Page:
Diet, Caries, and Dental Erosion

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Diet, Caries, and Dental Erosion

Many years of research have established that dietary factors are directly related to dental caries and erosion. Significant risk factors for these abnormalities include fat and sugar intake in both children and adults. In fact, not only does childhood sugar intake contribute to the development of caries, but the development of pediatric caries in children aged 5 years and younger is significantly associated with maternal weight and intake of sugar and fat by expectant mothers during pregnancy. Dietary habits and the risk of caries in children may also be confounded by maternal educational level.

Caries also occurs in adults, and its incidence appears to increase with age. In fact, incidence rates are similar to those observed in children. Numerous studies in Europe (Ireland, Netherlands, United Kingdom, France) and in the United states suggest that the dietary factors in children may be as important as they are in adults. In a recent study, severe tooth loss in older adults was found to be a key indicator of a compromised dietary quality. Evidence also shows that sport drinks may be increasing the incidence of dental erosion, which can precede caries in both child and adult athletes.

Specific dietary elements and related factors that have demonstrated significant potential for causing caries include the following:

  • Number of fruit-based sugary soft drinks imbibed
  • Frequency of fruit-based sugary drink intake
  • Length of time taken to consume acidic drinks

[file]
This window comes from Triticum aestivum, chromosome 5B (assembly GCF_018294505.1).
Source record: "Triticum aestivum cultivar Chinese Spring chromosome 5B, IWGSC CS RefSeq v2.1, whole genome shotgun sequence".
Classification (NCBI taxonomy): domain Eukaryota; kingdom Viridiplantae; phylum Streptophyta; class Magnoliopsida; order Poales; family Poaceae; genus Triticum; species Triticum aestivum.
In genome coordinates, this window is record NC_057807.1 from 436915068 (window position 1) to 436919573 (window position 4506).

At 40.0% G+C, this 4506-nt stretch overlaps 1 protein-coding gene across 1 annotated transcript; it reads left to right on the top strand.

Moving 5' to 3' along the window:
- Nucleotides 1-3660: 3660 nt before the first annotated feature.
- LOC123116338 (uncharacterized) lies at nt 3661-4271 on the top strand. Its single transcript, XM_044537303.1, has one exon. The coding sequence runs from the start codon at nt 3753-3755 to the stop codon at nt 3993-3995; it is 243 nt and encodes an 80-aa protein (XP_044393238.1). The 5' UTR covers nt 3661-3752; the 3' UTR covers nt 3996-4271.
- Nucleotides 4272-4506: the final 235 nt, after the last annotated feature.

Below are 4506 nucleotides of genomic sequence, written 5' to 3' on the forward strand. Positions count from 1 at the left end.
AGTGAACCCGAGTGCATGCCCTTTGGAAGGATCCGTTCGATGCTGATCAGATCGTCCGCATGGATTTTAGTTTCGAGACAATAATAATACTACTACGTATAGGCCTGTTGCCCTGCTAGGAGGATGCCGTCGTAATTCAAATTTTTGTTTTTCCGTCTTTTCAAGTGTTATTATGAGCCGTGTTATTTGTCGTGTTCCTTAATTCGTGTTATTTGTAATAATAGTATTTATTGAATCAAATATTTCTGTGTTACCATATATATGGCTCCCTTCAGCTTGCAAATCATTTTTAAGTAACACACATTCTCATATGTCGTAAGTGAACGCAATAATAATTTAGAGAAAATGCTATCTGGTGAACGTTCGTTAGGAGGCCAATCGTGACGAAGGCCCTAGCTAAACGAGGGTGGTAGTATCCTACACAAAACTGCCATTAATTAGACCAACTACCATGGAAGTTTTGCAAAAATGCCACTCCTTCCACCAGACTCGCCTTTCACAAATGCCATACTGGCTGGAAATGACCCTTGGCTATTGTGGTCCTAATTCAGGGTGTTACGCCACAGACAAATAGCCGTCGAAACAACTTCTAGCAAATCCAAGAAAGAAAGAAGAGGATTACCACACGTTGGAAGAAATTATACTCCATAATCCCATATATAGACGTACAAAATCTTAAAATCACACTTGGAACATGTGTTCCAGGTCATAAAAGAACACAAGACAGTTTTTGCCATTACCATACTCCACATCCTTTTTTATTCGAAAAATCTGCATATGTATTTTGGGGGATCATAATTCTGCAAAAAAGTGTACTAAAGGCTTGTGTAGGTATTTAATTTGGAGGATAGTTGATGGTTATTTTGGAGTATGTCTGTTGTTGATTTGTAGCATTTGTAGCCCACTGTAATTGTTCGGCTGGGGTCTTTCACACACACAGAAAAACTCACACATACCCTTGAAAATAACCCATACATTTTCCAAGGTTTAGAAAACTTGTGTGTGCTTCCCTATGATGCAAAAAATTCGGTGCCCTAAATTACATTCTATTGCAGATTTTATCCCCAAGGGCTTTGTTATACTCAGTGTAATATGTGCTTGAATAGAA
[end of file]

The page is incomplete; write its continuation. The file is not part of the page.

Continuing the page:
• Eating processed starches as snacks (cooked starches: bread, crackers, cereal, chips/pretzels, pasta, fries)
  • Eating fermentable carbohydrates
  • Intake of long-lasting sources of sugars, such as hard candies, breath mints, and lollipops
  • Clearance properties of the carbohydrate
  • When the food is eaten
  • The level of salivation or lack thereof
  • The type of starch that is eaten
  • The co-presence of buffers, such as calcium taken with fermentable carbohydrates

Foods and dietary habits that should be recommended because of their minimal risk of caries potential or their caries risk reduction include the following:

  • Eating fruits such as apples, oranges, pears, and bananas
  • Eating vegetables such as carrots, celery, tomatoes, lettuce, cucumber, nuts, and crisps
  • Eating aged cheese or drinking milk
  • Eating eggs and yogurt
  • Imbibing xylitol-containing food products
  • Eating of sugar-containing foods with meals rather than between meals
  • Eating less sugar-containing food or carbohydrates
  • Drinking versus sipping sugary drinks
  • Rinsing with water after imbibing sugary snacks
  • Eating fruit instead of drinking unsweetened fruit juices that have sugar and that are acidic
  • Drinking sugar-free tea or coffee
  • Avoiding the intake of sugar or sticky carbohydrates before retiring to bed

Numerous foods have alleged anticaries activity. These include foods with added xylitol or fluoride, green tea, apple, red grape seeds, red wine, nutmeg, ajowan caraway, coffee, barley coffee, chicory, mushroom, cranberry, glycyrrhiza root, ethanolic extract of Myrtus communis, garlic aqueous extract, cocoa extracts, and propolis. The extent to which these various anticaries foods or ingredients have been studied is limited, but some evidence does suggest an effect on the development of caries.

Antonenko et al evaluated the association between oral health and calcium (Ca) and vitamin D nutritional status. The results of this study showed evidence of an association between high cariogenic risk and great severity of oral disease in the studied group of young women and low Ca intake. The authors suggest that an adequate nutritional status of Ca and vitamin D could be an additional factor that may help preserve a good oral health